What to do if you suspect a child is being abused

On behalf of Peterson Stark Scott posted in Family Law on April 16, 2020.

Every person has the responsibility to ensure that children are kept safe from harm. There are family law rules in place in British Columbia that speak to the best interests of children. So, what should you do if you suspect a child in your family is being abused ‚ either physically, emotionally or sexually?

First, it‚ important to understand the indicators of potential abuse. Children who are being abused often show signs that something is wrong. Some warning signs include:

  • Bruises or other marks on a child
  • Fractures that can’t be explained
  • Poor hygiene
  • Inappropriate clothing for weather conditions
  • Marked changes in attitude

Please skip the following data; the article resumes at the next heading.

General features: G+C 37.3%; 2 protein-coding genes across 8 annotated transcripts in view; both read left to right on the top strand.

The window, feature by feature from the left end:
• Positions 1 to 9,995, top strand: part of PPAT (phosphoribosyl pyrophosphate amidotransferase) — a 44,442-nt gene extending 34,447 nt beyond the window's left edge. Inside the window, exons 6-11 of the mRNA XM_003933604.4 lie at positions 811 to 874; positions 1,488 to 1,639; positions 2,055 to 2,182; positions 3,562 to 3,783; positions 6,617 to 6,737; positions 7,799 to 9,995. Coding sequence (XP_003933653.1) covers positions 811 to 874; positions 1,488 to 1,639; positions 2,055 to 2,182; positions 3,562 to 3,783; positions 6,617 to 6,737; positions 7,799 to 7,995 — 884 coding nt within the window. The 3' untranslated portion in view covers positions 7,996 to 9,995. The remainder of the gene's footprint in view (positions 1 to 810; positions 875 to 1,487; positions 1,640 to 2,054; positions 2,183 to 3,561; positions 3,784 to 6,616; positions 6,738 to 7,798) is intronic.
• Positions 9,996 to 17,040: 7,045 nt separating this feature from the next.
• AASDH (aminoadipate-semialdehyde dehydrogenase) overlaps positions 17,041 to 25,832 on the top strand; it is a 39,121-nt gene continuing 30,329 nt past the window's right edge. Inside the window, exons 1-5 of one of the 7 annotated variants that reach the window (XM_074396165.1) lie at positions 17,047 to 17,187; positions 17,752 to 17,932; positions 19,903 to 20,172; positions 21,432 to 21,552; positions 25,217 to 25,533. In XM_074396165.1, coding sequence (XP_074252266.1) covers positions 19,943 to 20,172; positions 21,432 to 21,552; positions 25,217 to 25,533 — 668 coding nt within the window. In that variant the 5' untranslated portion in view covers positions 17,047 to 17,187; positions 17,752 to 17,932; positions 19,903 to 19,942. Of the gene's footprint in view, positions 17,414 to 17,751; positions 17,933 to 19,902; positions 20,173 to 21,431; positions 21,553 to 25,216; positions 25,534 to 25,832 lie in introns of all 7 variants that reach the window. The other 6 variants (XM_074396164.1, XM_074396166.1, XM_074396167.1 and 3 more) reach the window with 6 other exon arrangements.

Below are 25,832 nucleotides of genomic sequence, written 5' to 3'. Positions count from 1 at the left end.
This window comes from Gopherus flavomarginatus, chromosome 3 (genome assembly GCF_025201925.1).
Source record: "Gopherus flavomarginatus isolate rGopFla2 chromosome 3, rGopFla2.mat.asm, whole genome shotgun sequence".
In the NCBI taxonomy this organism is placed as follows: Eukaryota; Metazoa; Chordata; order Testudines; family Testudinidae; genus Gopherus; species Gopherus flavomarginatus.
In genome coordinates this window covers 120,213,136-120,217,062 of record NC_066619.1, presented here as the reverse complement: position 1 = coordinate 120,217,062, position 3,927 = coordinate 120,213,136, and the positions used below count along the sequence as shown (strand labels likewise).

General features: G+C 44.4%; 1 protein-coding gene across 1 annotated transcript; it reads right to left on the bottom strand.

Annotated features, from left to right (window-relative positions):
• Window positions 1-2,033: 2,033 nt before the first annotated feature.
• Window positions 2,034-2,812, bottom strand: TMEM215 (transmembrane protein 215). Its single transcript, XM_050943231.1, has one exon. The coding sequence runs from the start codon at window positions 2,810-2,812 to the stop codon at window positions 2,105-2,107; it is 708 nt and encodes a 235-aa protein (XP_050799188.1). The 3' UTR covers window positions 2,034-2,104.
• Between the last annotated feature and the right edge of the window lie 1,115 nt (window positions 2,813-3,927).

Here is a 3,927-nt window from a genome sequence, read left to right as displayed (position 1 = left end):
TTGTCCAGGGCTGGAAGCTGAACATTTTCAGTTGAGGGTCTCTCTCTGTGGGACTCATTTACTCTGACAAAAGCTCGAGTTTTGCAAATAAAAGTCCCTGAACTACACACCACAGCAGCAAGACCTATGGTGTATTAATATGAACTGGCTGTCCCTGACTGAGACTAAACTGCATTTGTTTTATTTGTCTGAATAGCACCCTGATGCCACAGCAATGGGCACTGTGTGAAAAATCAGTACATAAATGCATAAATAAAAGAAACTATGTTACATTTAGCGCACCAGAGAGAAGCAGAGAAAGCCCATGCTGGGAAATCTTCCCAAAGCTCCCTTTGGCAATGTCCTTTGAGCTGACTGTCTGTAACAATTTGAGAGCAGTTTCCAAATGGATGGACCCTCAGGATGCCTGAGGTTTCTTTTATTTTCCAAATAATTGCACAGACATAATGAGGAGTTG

• Withdrawn or fearful behavior
  • Displays of sexual knowledge that is age inappropriate

If you are an adult the child trusts, they may voluntarily offer information to you about their abuse. In such cases, it‚ important to stay calm and reassure the child that they are believed. Let them know it’s not their fault. Never agree to keep the information secret, since you will probably need to notify the authorities or an attorney to help resolve the situation ‚ especially if their immediate safety is in jeopardy.

The law makes it clear that it is incumbent upon anyone suspecting abuse to notify the proper authorities. If you suspect a minor 19 years of age or younger is being abused, you should report your concerns to a provincial child welfare worker. It is not up to you to prove anything ‚ the authorities will investigate individual cases.

If you are a family member of a child whom you suspect is being abused, you may wish to speak with a family law lawyer about what steps you can take. They can give you insight into options to put the child out of harm‚ way.

Leave a comment